Buffy the Vampire Slayer lasted for seven seasons, supplemented by five seasons of the spinoff Angel, plus a later comic book series representing a season 8, and another spinoff comic called Fray taking place in a distant future. It’s safe to say it made a bigger mark on pop culture than the movie. I think it pretty clearly inspired decades of soapy genre shows from Charmed to Roswell to Teen Wolf and those set the stage for all the Arrowverse DC Comics shows and many others. Whedon himself followed up with the quickly cancelled but culty popular sci-fi show Firefly (2002) and its movie followup SERENITY (2005). He wrote some X-Men comics, created an okay show called Dollhouse (2009), and wrote and produced THE CABIN IN THE WOODS.

By this time Whedon was a brand name and well recognized voice, regardless of the financial success of the individual projects. He was treated as nerd culture royalty, but also everybody’s buddy. They called him “Joss.” He had been ahead of the curve as far as film and TV makers interacting with fans on the internet, first through an official Buffy bulletin board, later as a prolific early user of Twitter. Which is probly part of how he ended up writing and directing the third highest grossing movie of all time.

It’s easy to forget now after a decade plus of even more ambitious Marvel Cinematic Universing, but THE AVENGERS (2012) was something of a miracle. No one had tried a thing like that – making four separate movies and then crossing them over into one. Many comic book fans took it as a given that it would work, but I don’t think it was – we didn’t really know if semi-realistic-ish Iron Man, old timey cornball Captain America, fantasy viking Thor and the Incredible Hulk (now played by a different actor because the first guy didn’t work out) would really mesh on screen. Whedon pulled it off and, at least at the time, his trademark quippy dialogue was a big part of what pulled audiences in. I think Marvel’s tendency to follow its super heroics with self-deprecating jokes comes straight from him, and though I quickly became wary of it, it was a new approach to comic book movies at that time.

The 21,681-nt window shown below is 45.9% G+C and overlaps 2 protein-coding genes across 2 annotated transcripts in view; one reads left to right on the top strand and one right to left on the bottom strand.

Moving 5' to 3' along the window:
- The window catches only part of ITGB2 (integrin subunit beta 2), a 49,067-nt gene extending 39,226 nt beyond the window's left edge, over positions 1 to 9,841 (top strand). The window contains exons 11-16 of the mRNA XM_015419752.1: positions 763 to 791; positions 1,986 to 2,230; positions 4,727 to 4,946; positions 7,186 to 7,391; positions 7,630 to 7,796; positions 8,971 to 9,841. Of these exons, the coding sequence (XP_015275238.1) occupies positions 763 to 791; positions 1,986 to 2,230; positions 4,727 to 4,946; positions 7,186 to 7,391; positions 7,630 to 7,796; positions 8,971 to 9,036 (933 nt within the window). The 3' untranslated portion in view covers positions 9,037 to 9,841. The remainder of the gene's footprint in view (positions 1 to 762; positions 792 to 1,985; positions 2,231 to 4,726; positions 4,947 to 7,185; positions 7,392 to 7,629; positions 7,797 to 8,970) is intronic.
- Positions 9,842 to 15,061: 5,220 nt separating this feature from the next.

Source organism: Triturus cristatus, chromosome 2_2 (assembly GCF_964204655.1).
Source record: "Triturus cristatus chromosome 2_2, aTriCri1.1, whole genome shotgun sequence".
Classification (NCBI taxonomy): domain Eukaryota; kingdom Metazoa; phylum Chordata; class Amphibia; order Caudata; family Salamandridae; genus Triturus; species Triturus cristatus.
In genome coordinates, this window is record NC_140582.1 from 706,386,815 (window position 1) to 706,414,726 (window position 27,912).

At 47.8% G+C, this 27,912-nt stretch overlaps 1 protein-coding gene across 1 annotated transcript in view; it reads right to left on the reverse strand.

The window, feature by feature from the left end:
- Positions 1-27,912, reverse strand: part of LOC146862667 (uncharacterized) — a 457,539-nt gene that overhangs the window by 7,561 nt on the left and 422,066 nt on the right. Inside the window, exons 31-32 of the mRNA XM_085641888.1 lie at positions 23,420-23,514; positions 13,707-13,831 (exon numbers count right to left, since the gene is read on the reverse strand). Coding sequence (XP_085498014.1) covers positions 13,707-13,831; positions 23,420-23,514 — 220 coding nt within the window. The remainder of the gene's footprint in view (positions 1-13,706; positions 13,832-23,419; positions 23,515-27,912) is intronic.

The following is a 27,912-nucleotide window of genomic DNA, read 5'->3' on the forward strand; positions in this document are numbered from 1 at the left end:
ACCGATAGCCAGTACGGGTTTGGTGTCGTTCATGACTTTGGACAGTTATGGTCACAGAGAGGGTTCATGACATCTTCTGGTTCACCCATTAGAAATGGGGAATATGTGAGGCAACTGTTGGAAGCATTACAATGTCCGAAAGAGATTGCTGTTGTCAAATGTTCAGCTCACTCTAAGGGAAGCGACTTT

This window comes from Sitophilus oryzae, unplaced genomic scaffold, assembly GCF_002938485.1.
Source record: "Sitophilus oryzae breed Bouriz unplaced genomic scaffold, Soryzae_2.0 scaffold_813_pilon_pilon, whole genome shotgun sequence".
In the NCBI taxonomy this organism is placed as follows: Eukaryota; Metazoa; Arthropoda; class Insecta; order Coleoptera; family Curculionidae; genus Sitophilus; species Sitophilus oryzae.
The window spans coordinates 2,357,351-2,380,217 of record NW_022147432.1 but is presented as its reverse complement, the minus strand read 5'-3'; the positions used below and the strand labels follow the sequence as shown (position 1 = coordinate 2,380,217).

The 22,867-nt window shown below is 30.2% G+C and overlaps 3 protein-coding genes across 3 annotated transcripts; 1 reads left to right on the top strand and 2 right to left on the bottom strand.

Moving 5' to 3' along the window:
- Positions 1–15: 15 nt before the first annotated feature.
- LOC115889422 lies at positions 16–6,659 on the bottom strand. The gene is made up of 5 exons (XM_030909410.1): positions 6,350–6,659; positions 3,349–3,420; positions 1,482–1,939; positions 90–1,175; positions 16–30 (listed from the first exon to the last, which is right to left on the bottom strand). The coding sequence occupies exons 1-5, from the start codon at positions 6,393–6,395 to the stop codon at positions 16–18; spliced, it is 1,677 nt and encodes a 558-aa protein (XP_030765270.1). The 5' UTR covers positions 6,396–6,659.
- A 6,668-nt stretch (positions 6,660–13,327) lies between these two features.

What a twenty journey that was, from frustrated writer of BUFFY THE VAMPIRE SLAYER to director of the most successful movie ever made that was not directed by James Cameron. And yet in the ten years since then Whedon has become persona non grata.

It was kind of a camel’s back situation. First AVENGERS: AGE OF ULTRON (2015) didn’t go over that well. Then he took over JUSTICE LEAGUE (2017), and that was widely hated. That same year his ex-wife published an essay about him cheating on her with young actresses from his shows for 15 years, abusing his power and being a fake feminist. Though it didn’t seem to slow his career, it shattered the image that his dedicated fans had of him as a cool guy they could be friends with. So there weren’t many left to give him the benefit of the doubt when, in 2020, he was reported to have been a total fucking asshole to the cast of JUSTICE LEAGUE, and then multiple actresses and writers from Buffy and Angel came out with endless stories of him being “casually cruel” and demeaning to them throughout the making of those beloved shows.

Whedon denied some of it, half-assedly apologized for some of it, left his HBO show The Nevers, claimed to be in therapy. I make no claims about whether he should make movies or TV shows again or how I would feel about watching them. But I wanted to bring all of this up because I think the seeds of his alleged toxic attitudes are visible right here in BUFFY THE VAMPIRE SLAYER.

Vulture did a really in-depth and fascinating profile of Whedon that thoroughly detailed the situation. Watching BUFFY this time, I remembered this passage:

“On our second day of interviews, I asked Whedon about his affairs on the set of Buffy. He looked worse than he had the day before. His eyes were faintly bloodshot. He hadn’t slept well. ‘I feel fucking terrible about them,’ he said. When I pressed him on why, he noted ‘it messes up the power dynamic,’ but he didn’t expand on that thought. Instead, he quickly added that he had felt he ‘had’ to sleep with them, that he was ‘powerless’ to resist. I laughed. ‘I’m not actually joking,’ he said. He had been surrounded by beautiful young women — the sort of women who had ignored him when he was younger — and he feared if he didn’t have sex with them, he would ‘always regret it.’”